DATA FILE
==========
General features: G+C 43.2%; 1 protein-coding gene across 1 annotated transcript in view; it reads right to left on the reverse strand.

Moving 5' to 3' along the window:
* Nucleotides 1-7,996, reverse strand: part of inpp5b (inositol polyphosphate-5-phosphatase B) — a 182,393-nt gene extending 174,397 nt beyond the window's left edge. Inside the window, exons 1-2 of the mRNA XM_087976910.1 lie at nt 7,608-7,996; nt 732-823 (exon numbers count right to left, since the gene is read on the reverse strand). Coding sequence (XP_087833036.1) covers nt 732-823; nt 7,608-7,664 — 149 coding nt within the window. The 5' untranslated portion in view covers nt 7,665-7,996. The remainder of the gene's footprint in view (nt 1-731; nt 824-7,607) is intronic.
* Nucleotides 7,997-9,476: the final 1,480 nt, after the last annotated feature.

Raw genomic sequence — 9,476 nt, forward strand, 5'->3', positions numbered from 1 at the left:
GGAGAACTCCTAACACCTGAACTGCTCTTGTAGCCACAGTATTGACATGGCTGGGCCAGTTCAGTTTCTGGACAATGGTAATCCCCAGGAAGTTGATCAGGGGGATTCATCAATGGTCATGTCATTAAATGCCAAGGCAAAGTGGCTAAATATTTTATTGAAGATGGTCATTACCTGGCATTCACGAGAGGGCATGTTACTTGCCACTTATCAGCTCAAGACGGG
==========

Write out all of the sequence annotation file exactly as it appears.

General features: G+C 43.2%; 1 protein-coding gene across 1 annotated transcript in view; it reads right to left on the reverse strand.

Moving 5' to 3' along the window:
* Nucleotides 1-7,996, reverse strand: part of inpp5b (inositol polyphosphate-5-phosphatase B) — a 182,393-nt gene extending 174,397 nt beyond the window's left edge. Inside the window, exons 1-2 of the mRNA XM_087976910.1 lie at nt 7,608-7,996; nt 732-823 (exon numbers count right to left, since the gene is read on the reverse strand). Coding sequence (XP_087833036.1) covers nt 732-823; nt 7,608-7,664 — 149 coding nt within the window. The 5' untranslated portion in view covers nt 7,665-7,996. The remainder of the gene's footprint in view (nt 1-731; nt 824-7,607) is intronic.
* Nucleotides 7,997-9,476: the final 1,480 nt, after the last annotated feature.

Raw genomic sequence — 9,476 nt, forward strand, 5'->3', positions numbered from 1 at the left:
GGAGAACTCCTAACACCTGAACTGCTCTTGTAGCCACAGTATTGACATGGCTGGGCCAGTTCAGTTTCTGGACAATGGTAATCCCCAGGAAGTTGATCAGGGGGATTCATCAATGGTCATGTCATTAAATGCCAAGGCAAAGTGGCTAAATATTTTATTGAAGATGGTCATTACCTGGCATTCACGAGAGGGCATGTTACTTGCCACTTATCAGCTCAAGACGGG